What is in this article?:
- Santa Clara EGVM catches raise quarantine area
- Pheromone trap success
- 9 counties affected
- Santa Clara finds third-generation EGVM
- Concerns raised about EGVM statewide
- Napa having success turning back pest
Pheromone trap success
The 4,000 pheromone traps (one per 20 acres) in Napa County are telling the success story.
“At the end of last season there were vineyards with really bad EGVM infestations," says Martin Mochizuki, Napa County’s EGVM grower advisor. “We were seeing almost one larva per berry.”
This year, about 99,000 first-generation moths were caught in 4,000 pheromone traps deployed countywide. “During sunset, at the peak of the first flight, you could see the moths swarming like mosquitoes,” says Napa County EGVM grower adviser Martin Mochizuki.
Following an aggressive first-generation treatment effort by growers in the infested area, only 1,300 moths were trapped in the second generation. By the third generation, the trap count had dwindled to only about 100. No grape damage was reported from the second EGVM generation. So far, he has heard of only one vineyard being damaged by third-generation larvae.
Napa growers have spent about $150 per acre for conventional insecticides to control EGVM and $250 per acre for organic products.
Grower costs like that statewide to control EGVM would have a significant impact on many economically struggling wine grape growers.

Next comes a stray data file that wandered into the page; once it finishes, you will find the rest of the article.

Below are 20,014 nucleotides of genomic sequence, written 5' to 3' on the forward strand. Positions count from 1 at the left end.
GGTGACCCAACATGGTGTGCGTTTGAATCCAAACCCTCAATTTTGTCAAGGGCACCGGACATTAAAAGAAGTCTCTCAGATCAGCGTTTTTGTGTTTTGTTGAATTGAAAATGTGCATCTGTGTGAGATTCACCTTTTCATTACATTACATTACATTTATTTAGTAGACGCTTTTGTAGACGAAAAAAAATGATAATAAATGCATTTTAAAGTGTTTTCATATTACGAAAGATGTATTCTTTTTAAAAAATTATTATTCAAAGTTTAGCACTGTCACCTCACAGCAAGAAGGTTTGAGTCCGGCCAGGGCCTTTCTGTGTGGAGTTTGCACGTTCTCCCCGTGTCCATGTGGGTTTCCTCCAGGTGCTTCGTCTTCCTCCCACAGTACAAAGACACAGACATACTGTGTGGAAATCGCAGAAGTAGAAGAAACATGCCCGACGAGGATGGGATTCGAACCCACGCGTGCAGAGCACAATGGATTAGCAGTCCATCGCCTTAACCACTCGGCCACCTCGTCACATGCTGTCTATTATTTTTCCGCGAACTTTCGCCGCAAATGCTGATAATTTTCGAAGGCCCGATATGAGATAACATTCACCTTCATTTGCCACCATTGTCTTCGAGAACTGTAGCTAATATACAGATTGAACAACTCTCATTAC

The quarantines triggered by multiple moth finds are particularly insidious where fresh fruit crops other than grapes are grown since the quarantines involve hosts of crops. It doesn’t cause major damage in non-grape crops, but it can survive on olives, plums, apricots, cherries and many other crops and ornamentals.
When a quarantine is triggered, growers and all processor within the quarantine boundaries must sign "compliance agreements" to sanitize equipment moving in an out of the areas as well as agree to other measures to prevent the spread of EGVM. These quarantines remain in effect for at least year, even if no more EGVM are detected in the area.
Single moths also have been trapped in Santa Cruz and Monterey counties. It takes at least two EGVM moth/larvae finds to trigger a quarantine. Also, at least one county, Yolo, is monitoring the movement of grapes into that county from know EGVM quarantine areas.
When EGVM moths were trapped in early spring outside of the North Coast, regulators were adamant about the fact that these catches did not mean EGVM populations were established outside of the North Coast.
Most want to be optimistic that EGVM can be eradicated. However, with each find comes growing concern that the state’s grape industry is in a real fight to keep EGVM from becoming established statewide.